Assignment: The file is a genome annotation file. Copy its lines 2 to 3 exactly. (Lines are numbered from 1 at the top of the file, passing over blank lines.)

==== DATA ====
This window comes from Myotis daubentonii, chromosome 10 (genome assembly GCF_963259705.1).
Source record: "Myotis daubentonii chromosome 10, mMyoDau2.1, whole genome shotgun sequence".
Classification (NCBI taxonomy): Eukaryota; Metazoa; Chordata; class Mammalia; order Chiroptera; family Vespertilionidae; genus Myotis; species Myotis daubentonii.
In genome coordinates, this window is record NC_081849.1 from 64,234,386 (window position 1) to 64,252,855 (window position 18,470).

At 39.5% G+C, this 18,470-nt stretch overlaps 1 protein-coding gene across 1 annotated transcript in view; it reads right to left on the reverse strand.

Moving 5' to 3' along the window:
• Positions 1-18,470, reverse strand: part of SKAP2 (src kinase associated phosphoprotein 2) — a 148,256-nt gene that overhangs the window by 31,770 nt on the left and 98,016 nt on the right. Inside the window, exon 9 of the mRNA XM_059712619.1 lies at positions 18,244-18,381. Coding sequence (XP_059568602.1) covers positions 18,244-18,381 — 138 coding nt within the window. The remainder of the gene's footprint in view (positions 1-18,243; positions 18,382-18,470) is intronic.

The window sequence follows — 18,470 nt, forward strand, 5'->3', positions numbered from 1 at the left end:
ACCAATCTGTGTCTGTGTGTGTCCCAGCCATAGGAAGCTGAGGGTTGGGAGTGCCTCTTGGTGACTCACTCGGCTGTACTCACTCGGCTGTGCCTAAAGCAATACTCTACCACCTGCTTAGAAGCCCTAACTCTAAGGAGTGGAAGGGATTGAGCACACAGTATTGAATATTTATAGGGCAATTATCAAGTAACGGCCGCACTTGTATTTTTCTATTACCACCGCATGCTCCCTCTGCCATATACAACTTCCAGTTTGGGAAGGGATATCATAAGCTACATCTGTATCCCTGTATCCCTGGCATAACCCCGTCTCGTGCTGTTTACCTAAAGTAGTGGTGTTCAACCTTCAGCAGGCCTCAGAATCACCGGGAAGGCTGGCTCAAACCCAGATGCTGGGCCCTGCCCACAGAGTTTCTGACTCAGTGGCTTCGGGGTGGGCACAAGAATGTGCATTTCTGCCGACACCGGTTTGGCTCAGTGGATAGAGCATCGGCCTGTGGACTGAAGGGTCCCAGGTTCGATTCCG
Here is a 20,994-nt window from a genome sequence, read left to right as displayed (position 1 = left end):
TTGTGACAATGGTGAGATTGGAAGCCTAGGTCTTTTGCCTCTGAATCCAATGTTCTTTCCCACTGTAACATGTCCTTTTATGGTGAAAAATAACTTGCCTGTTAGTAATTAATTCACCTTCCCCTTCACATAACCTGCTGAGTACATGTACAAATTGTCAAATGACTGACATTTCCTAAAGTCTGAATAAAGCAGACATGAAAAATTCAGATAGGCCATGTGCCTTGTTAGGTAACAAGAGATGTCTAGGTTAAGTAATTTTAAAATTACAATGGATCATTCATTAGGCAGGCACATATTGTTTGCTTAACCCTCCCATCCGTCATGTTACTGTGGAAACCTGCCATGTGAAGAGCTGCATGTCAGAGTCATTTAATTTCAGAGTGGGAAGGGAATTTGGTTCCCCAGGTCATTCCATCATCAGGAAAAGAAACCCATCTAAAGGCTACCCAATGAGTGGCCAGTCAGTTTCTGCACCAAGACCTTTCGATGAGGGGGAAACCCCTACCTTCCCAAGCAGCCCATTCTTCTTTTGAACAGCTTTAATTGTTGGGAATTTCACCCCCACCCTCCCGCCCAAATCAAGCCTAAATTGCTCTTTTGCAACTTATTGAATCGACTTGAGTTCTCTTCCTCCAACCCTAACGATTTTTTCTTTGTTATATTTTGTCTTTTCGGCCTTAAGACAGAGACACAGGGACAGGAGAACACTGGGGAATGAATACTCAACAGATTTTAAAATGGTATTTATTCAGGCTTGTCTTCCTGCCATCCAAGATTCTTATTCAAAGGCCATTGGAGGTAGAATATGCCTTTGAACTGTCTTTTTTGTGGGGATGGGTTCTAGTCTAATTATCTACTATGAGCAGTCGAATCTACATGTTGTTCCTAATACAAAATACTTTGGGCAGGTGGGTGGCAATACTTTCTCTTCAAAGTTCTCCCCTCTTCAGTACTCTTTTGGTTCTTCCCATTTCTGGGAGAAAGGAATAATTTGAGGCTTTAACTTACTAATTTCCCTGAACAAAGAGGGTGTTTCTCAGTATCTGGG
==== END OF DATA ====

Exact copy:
Source record: "Myotis daubentonii chromosome 10, mMyoDau2.1, whole genome shotgun sequence".
Classification (NCBI taxonomy): Eukaryota; Metazoa; Chordata; class Mammalia; order Chiroptera; family Vespertilionidae; genus Myotis; species Myotis daubentonii.